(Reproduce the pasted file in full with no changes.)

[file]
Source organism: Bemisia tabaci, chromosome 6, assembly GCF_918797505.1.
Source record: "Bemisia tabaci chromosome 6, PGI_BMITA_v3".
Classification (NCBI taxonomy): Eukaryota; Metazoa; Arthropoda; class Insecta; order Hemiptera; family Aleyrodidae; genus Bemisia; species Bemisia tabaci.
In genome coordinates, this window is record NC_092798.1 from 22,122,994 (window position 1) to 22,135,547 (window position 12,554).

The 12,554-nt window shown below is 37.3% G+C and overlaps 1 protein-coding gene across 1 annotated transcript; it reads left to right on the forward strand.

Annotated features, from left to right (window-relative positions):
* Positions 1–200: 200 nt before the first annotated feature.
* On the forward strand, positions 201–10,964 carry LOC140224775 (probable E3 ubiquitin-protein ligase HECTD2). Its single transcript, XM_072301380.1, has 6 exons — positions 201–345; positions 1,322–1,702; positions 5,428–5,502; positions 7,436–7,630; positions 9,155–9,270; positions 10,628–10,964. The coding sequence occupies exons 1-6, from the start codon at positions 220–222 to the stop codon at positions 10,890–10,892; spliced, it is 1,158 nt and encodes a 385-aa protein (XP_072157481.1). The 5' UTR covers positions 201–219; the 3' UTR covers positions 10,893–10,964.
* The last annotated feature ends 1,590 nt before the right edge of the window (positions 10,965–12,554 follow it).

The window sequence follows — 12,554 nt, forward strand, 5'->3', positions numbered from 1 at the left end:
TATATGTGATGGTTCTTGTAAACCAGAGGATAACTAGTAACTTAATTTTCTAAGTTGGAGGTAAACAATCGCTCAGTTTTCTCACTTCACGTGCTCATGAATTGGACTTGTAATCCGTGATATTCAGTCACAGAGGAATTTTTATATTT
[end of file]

Source organism: Bemisia tabaci, chromosome 6, assembly GCF_918797505.1.
Source record: "Bemisia tabaci chromosome 6, PGI_BMITA_v3".
Classification (NCBI taxonomy): Eukaryota; Metazoa; Arthropoda; class Insecta; order Hemiptera; family Aleyrodidae; genus Bemisia; species Bemisia tabaci.
In genome coordinates, this window is record NC_092798.1 from 22,122,994 (window position 1) to 22,135,547 (window position 12,554).

The 12,554-nt window shown below is 37.3% G+C and overlaps 1 protein-coding gene across 1 annotated transcript; it reads left to right on the forward strand.

Annotated features, from left to right (window-relative positions):
* Positions 1–200: 200 nt before the first annotated feature.
* On the forward strand, positions 201–10,964 carry LOC140224775 (probable E3 ubiquitin-protein ligase HECTD2). Its single transcript, XM_072301380.1, has 6 exons — positions 201–345; positions 1,322–1,702; positions 5,428–5,502; positions 7,436–7,630; positions 9,155–9,270; positions 10,628–10,964. The coding sequence occupies exons 1-6, from the start codon at positions 220–222 to the stop codon at positions 10,890–10,892; spliced, it is 1,158 nt and encodes a 385-aa protein (XP_072157481.1). The 5' UTR covers positions 201–219; the 3' UTR covers positions 10,893–10,964.
* The last annotated feature ends 1,590 nt before the right edge of the window (positions 10,965–12,554 follow it).

The window sequence follows — 12,554 nt, forward strand, 5'->3', positions numbered from 1 at the left end:
TATATGTGATGGTTCTTGTAAACCAGAGGATAACTAGTAACTTAATTTTCTAAGTTGGAGGTAAACAATCGCTCAGTTTTCTCACTTCACGTGCTCATGAATTGGACTTGTAATCCGTGATATTCAGTCACAGAGGAATTTTTATATTT